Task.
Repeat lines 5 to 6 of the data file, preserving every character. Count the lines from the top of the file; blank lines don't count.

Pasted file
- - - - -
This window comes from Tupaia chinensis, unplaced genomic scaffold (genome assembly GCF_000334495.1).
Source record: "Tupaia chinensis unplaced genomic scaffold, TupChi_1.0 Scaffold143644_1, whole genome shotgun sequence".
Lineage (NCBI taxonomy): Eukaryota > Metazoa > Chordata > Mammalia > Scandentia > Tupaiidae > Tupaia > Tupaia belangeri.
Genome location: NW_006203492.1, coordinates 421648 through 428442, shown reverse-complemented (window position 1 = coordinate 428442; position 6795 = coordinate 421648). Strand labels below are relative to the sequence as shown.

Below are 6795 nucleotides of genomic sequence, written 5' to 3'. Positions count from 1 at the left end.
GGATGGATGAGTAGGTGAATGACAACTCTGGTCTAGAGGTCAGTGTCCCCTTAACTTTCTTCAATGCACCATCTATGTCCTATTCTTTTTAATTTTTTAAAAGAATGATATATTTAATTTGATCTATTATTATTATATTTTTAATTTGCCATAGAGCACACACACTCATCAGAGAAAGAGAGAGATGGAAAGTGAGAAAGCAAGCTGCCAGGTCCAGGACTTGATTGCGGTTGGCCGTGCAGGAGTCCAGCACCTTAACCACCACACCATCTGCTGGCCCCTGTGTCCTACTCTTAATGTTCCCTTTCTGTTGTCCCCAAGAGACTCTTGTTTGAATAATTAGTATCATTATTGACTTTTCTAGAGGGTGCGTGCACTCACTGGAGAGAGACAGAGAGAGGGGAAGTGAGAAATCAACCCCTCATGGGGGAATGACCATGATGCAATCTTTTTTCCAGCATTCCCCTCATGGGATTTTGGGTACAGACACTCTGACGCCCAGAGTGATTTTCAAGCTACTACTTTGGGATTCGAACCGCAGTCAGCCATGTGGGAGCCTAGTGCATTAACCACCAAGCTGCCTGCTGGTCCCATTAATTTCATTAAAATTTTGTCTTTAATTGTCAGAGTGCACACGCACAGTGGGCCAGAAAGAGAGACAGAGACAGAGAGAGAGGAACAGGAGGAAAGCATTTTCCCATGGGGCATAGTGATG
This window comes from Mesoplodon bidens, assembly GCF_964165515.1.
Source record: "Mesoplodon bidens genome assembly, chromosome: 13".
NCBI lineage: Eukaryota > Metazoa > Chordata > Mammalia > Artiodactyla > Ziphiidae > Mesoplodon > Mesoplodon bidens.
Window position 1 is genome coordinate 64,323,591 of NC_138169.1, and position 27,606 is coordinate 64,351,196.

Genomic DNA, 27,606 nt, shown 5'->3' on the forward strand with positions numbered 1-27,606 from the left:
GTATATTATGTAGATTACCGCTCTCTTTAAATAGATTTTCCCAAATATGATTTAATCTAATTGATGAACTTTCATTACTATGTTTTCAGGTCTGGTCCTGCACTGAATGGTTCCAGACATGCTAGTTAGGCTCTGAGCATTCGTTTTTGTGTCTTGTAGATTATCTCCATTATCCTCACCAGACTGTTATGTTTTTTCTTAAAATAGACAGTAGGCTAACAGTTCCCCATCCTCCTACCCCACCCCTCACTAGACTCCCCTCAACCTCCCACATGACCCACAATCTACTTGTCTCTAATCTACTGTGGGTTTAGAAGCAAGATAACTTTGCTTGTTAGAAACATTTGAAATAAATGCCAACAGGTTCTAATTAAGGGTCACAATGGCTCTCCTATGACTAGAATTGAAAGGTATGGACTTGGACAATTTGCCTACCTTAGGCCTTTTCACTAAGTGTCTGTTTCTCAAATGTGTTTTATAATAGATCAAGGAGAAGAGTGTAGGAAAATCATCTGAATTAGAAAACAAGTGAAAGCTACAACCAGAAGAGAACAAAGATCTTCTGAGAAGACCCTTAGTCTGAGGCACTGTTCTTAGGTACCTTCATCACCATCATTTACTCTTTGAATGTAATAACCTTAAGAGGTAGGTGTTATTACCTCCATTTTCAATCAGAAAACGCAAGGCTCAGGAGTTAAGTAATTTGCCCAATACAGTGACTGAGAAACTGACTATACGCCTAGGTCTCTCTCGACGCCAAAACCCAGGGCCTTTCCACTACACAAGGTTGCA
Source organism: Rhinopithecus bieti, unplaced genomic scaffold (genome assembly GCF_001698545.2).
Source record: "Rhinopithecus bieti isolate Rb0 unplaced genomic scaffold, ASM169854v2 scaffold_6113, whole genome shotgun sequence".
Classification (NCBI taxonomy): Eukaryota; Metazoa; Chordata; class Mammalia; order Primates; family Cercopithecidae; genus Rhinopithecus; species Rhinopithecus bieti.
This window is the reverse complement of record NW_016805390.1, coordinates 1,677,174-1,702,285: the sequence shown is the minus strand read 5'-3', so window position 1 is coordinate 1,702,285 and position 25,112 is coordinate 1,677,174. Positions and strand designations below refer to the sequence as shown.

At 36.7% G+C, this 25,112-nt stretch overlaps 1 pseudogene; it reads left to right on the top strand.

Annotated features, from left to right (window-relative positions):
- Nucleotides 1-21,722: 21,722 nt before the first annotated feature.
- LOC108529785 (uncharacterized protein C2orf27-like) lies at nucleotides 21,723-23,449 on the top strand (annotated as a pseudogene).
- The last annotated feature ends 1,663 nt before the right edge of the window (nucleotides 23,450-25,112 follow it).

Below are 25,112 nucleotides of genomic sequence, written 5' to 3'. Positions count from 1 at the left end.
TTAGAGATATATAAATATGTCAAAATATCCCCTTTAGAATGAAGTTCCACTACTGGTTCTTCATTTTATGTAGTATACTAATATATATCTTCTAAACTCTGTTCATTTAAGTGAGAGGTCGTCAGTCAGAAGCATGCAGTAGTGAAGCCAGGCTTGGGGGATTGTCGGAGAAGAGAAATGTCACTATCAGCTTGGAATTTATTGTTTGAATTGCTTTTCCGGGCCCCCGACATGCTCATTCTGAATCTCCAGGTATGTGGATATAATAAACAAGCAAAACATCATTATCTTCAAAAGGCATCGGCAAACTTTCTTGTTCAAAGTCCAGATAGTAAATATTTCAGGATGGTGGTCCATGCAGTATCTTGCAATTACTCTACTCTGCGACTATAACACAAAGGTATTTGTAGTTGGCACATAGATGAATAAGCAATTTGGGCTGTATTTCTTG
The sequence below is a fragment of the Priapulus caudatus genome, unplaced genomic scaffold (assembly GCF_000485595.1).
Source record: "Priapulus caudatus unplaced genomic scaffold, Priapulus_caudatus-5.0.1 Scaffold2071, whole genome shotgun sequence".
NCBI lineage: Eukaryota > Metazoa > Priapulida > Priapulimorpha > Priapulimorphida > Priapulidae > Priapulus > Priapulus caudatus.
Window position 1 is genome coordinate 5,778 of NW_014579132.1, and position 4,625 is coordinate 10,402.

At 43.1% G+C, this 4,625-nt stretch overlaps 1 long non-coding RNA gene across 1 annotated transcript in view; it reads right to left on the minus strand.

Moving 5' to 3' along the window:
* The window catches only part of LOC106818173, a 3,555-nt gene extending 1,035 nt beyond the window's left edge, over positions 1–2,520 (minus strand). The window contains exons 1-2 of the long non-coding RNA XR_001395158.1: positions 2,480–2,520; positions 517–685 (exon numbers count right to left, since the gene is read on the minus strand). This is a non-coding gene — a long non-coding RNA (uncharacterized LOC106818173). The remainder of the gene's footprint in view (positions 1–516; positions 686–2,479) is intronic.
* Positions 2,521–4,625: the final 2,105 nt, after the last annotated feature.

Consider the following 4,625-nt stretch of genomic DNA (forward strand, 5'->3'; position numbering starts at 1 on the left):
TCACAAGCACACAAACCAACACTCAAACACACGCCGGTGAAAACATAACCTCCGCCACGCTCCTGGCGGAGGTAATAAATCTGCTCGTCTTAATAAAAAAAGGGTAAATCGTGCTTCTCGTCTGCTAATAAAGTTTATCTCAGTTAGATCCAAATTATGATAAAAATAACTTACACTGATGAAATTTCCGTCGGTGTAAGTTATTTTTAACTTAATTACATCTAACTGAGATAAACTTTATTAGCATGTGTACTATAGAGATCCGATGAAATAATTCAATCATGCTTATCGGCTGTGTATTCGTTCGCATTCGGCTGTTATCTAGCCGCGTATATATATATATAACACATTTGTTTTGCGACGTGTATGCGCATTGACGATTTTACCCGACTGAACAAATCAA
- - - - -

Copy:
Below are 6795 nucleotides of genomic sequence, written 5' to 3'. Positions count from 1 at the left end.
GGATGGATGAGTAGGTGAATGACAACTCTGGTCTAGAGGTCAGTGTCCCCTTAACTTTCTTCAATGCACCATCTATGTCCTATTCTTTTTAATTTTTTAAAAGAATGATATATTTAATTTGATCTATTATTATTATATTTTTAATTTGCCATAGAGCACACACACTCATCAGAGAAAGAGAGAGATGGAAAGTGAGAAAGCAAGCTGCCAGGTCCAGGACTTGATTGCGGTTGGCCGTGCAGGAGTCCAGCACCTTAACCACCACACCATCTGCTGGCCCCTGTGTCCTACTCTTAATGTTCCCTTTCTGTTGTCCCCAAGAGACTCTTGTTTGAATAATTAGTATCATTATTGACTTTTCTAGAGGGTGCGTGCACTCACTGGAGAGAGACAGAGAGAGGGGAAGTGAGAAATCAACCCCTCATGGGGGAATGACCATGATGCAATCTTTTTTCCAGCATTCCCCTCATGGGATTTTGGGTACAGACACTCTGACGCCCAGAGTGATTTTCAAGCTACTACTTTGGGATTCGAACCGCAGTCAGCCATGTGGGAGCCTAGTGCATTAACCACCAAGCTGCCTGCTGGTCCCATTAATTTCATTAAAATTTTGTCTTTAATTGTCAGAGTGCACACGCACAGTGGGCCAGAAAGAGAGACAGAGACAGAGAGAGAGGAACAGGAGGAAAGCATTTTCCCATGGGGCATAGTGATG